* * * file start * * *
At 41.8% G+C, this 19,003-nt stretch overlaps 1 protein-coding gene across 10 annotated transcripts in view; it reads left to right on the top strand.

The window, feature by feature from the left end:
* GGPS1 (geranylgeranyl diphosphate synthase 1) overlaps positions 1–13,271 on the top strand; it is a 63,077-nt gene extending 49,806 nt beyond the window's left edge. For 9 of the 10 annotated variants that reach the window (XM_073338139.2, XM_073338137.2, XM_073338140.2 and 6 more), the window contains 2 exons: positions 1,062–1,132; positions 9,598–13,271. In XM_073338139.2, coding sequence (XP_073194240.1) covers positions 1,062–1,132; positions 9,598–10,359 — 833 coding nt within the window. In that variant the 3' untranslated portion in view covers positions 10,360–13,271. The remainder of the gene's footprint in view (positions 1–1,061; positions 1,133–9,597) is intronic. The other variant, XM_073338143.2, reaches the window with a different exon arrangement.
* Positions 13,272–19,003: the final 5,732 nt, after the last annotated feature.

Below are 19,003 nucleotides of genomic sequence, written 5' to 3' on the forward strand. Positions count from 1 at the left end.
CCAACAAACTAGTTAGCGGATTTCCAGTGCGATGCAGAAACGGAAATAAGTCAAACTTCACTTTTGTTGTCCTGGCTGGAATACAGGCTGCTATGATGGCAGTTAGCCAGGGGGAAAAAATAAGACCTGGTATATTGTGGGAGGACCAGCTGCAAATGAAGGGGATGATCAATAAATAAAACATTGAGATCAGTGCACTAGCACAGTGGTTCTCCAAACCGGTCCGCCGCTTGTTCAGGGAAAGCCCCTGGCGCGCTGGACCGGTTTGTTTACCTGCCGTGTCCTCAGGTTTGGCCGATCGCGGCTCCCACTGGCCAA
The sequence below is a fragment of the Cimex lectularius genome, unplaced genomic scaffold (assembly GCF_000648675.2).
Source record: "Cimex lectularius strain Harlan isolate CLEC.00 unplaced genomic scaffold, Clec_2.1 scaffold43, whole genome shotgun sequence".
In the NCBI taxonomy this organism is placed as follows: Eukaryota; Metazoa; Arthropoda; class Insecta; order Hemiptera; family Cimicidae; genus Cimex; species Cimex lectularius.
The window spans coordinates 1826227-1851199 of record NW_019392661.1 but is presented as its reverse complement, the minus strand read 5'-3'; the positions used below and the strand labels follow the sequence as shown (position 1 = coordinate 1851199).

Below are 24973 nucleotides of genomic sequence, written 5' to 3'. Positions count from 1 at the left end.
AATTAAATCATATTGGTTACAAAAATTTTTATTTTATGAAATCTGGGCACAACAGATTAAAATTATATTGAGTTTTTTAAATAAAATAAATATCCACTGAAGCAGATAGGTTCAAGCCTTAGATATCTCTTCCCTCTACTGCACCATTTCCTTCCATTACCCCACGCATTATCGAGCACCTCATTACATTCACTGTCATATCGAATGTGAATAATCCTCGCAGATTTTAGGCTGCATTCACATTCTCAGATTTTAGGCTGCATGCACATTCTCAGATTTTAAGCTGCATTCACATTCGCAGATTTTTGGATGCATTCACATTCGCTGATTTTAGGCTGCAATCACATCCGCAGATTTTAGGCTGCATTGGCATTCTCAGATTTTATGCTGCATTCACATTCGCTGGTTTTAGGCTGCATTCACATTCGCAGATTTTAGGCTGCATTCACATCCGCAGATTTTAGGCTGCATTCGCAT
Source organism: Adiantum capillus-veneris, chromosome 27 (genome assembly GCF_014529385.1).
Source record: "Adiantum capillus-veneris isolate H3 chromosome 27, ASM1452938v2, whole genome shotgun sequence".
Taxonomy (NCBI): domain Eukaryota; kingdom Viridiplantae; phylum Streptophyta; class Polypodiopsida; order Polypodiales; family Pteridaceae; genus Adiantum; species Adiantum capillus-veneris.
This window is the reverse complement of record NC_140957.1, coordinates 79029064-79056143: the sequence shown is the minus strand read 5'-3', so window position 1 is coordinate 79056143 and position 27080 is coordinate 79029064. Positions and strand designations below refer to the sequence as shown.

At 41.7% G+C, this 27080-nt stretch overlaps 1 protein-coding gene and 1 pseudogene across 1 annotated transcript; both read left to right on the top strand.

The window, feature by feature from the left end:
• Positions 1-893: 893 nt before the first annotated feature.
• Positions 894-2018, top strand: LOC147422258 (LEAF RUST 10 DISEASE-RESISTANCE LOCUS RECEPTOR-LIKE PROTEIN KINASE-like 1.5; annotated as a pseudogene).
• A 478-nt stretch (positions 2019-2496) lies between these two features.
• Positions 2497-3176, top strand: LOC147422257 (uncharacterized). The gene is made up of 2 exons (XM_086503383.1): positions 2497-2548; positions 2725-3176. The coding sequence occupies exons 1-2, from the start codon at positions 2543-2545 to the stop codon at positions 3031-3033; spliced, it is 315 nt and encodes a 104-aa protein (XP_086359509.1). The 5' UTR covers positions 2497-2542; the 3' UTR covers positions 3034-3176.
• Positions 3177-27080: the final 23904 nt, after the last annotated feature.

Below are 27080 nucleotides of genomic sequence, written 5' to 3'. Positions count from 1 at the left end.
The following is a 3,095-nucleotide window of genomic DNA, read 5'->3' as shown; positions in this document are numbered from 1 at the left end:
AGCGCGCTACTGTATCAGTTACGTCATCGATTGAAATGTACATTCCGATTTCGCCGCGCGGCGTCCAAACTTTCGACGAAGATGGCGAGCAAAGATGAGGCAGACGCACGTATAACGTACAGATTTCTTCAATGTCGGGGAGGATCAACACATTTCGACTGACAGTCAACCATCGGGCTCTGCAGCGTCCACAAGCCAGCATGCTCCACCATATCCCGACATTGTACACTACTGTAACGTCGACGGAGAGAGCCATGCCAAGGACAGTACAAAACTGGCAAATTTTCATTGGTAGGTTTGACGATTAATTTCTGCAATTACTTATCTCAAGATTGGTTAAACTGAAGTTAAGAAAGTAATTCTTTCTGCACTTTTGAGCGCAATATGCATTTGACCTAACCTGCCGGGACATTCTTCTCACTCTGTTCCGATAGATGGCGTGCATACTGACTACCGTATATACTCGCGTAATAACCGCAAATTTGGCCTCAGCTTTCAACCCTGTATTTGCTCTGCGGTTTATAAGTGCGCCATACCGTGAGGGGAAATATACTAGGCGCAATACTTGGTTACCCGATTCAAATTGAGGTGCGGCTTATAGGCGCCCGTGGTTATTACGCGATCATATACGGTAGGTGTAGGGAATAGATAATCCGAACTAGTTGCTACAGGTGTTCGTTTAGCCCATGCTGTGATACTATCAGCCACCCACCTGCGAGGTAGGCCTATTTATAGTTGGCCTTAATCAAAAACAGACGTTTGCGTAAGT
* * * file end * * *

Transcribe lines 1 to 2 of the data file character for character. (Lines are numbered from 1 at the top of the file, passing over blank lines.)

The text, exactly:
At 41.8% G+C, this 19,003-nt stretch overlaps 1 protein-coding gene across 10 annotated transcripts in view; it reads left to right on the top strand.

The window, feature by feature from the left end: